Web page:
Children and teachers at Wellington’s four elementary schools have seen school psychologist Kevin Hays walk around with his therapy dogs - Jazz, a Bernese Mountain dog and Sky, a white German Shepherd.
Hays might bring one of the dogs into a classroom, but is careful not to be disruptive, and the kids are good about staying calm and asking before petting the dogs, Hays said.
The presence of the two dogs, both females, can help de-escalate tensions and restore calm to a tense situation.
When a student is showing escalating behavior “rather than having myself or other staff members talk to them, which can further escalate sometimes, I’ll just have a dog over and sit on the side and it tends to calm the kids faster.”
Hays recalled a girl who refused to return to class.
“I went over to her and just handed her the lead and she walked the dog back to call and she just walked back to class,” Hays said. “I think the advantage is just them creating that trust and relaxing and making the situation less stressful for the students and making it a positive atmosphere when it might not be positive otherwise.
Gillian Macias, principal of Kennedy Elementary, said, "Kevin does a great job in general with our students. He is wonderful.
"The dogs really calm our students and let them relax a little so they feel more comfortable to talk."
Throughout the interview, Hays’s dog, Sky, remained lying under the table. His dogs do this when he takes them to a meeting or a restaurant. The dogs stay in working mode. And they never fail to bring calm to a situation, Hays said.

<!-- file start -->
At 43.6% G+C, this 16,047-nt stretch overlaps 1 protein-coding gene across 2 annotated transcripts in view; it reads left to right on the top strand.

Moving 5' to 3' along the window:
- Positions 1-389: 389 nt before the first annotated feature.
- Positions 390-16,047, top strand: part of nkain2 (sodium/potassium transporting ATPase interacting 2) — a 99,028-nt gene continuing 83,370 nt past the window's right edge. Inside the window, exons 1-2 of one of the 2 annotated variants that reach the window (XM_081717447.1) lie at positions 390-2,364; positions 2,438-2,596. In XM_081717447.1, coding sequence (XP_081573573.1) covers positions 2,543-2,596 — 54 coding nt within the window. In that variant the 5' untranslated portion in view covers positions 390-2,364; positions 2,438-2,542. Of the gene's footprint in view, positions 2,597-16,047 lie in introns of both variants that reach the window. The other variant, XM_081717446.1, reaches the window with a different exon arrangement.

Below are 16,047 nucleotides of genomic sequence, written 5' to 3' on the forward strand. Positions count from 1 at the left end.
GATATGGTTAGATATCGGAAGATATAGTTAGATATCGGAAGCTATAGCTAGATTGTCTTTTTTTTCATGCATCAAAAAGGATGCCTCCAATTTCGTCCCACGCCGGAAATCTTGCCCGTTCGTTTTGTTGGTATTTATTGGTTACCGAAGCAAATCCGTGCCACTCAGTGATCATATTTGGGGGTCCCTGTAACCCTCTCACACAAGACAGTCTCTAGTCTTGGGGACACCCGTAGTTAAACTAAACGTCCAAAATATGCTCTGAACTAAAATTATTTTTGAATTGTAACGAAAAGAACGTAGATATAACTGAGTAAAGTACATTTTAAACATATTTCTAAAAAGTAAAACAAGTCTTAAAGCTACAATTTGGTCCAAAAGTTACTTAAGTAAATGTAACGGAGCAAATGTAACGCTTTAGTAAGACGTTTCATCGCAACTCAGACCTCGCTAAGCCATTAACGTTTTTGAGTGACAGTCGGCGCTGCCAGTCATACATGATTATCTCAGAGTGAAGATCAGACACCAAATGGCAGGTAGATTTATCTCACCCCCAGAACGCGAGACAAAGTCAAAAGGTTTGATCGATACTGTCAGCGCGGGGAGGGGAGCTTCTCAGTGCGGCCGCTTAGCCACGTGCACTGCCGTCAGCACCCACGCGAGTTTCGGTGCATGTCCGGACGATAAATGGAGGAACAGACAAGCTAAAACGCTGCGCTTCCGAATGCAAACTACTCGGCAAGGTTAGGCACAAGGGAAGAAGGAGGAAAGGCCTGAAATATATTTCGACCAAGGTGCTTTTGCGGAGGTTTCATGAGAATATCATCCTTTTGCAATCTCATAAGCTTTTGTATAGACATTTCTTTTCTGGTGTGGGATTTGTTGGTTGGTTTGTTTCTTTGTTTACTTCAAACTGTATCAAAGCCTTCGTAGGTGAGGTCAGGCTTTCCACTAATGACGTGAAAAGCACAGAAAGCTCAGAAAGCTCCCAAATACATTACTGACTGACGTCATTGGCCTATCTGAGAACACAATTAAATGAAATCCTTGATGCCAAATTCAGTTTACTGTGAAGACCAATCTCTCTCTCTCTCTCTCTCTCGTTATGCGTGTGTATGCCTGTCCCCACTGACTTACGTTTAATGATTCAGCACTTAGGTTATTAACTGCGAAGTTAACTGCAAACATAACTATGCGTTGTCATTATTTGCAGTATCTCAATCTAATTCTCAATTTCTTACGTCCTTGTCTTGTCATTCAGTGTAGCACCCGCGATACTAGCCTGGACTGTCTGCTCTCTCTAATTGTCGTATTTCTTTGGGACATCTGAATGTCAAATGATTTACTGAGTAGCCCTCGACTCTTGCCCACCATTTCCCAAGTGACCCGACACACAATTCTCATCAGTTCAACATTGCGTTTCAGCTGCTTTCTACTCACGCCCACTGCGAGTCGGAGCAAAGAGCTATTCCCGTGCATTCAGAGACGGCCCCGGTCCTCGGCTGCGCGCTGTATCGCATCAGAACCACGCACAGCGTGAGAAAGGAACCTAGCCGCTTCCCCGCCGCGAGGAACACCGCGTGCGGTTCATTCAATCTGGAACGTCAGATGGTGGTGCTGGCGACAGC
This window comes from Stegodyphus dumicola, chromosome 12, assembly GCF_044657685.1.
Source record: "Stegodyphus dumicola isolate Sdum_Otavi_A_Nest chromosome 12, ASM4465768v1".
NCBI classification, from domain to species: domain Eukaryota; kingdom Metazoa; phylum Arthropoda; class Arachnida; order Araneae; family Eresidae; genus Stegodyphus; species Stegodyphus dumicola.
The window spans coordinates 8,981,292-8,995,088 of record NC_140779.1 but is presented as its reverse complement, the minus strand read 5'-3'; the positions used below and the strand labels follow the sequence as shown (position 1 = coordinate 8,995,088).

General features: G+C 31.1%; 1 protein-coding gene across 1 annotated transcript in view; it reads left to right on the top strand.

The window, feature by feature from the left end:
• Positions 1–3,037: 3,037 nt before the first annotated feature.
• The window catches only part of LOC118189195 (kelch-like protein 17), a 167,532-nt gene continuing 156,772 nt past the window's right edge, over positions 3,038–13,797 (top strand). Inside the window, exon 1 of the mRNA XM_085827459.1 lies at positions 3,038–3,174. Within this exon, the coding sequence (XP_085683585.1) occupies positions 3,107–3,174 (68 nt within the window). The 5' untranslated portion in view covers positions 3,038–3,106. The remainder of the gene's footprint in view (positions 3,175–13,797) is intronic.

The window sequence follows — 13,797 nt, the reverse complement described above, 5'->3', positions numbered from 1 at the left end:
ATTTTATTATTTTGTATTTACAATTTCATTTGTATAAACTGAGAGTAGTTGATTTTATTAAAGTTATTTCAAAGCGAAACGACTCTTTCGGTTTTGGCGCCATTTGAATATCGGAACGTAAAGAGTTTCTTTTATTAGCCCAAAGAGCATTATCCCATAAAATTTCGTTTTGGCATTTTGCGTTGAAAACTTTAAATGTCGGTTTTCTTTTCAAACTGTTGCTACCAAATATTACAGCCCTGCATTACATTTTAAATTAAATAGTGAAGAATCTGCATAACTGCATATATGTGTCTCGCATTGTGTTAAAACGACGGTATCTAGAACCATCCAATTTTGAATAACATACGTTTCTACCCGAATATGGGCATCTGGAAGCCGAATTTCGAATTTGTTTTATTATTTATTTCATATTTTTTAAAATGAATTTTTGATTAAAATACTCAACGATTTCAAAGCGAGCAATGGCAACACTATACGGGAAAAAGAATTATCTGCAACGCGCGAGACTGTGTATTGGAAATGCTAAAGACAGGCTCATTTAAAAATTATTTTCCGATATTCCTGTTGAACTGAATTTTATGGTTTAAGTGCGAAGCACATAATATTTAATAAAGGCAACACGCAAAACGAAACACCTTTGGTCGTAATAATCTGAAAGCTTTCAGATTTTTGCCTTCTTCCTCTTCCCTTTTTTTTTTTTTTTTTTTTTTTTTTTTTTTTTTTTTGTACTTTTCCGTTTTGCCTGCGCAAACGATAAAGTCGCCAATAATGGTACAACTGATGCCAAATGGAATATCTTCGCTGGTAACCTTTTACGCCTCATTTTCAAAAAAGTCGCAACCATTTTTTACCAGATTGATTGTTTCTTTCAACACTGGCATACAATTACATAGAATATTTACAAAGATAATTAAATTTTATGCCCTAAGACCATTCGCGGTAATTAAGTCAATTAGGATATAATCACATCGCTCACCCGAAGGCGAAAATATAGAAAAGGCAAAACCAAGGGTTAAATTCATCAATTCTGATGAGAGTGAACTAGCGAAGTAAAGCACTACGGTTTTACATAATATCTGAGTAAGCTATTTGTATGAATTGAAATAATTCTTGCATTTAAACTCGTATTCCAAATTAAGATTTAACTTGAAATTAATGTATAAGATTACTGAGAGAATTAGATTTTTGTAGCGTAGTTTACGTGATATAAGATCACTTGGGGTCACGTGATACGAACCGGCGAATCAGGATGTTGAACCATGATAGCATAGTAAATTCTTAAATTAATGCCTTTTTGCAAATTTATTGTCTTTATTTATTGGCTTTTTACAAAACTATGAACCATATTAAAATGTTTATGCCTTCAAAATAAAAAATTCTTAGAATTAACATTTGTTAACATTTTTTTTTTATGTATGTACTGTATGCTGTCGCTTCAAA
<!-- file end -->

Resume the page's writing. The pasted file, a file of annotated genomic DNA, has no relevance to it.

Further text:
“It’s interesting, it creates a different atmosphere even in meetings and things I’ll go to,” Hays said. “It’s kind of a magical thing in that it creates a positive atmosphere even if there’s not children involved.”
The dogs went through training at the Family Dog Training and Behavioral Center in Valley Center. Classes start when the dogs are puppies and not all dogs will qualify to become therapy or service dogs.
“They have to go through a series of classes and they have to pass a test and if you don’t get the test, you don’t get certified,” Hays said. “You can retake the test, but most dogs don’t pass initially. It’s kind of stringent, but they want them to be trusted to go into a setting and be comfortable.”
There are a lot of things people can do to train their puppies even without formal training, Hays said. “You need to get them out and walking in a social setting,” he said.
Hays and his wife, Lori, enter their dogs in shows where they are judged on things like agility, following scents and obeying commands. The family has a goal of raising service and therapy dogs that could be used in different capacities, such as working with veterans or children on the Autism spectrum.
Hays’s dog, Sky, is at the end of her training to be a service dog. The plan is for her to accompany Hays’s son, Kai, who has muscular dystrophy, when he enters high school next year.
The calming effects the dogs bring have health benefits, Hays said.
“In terms of heartbeat and blood pressure, in the presence of an animal, it actually lowers,” he said.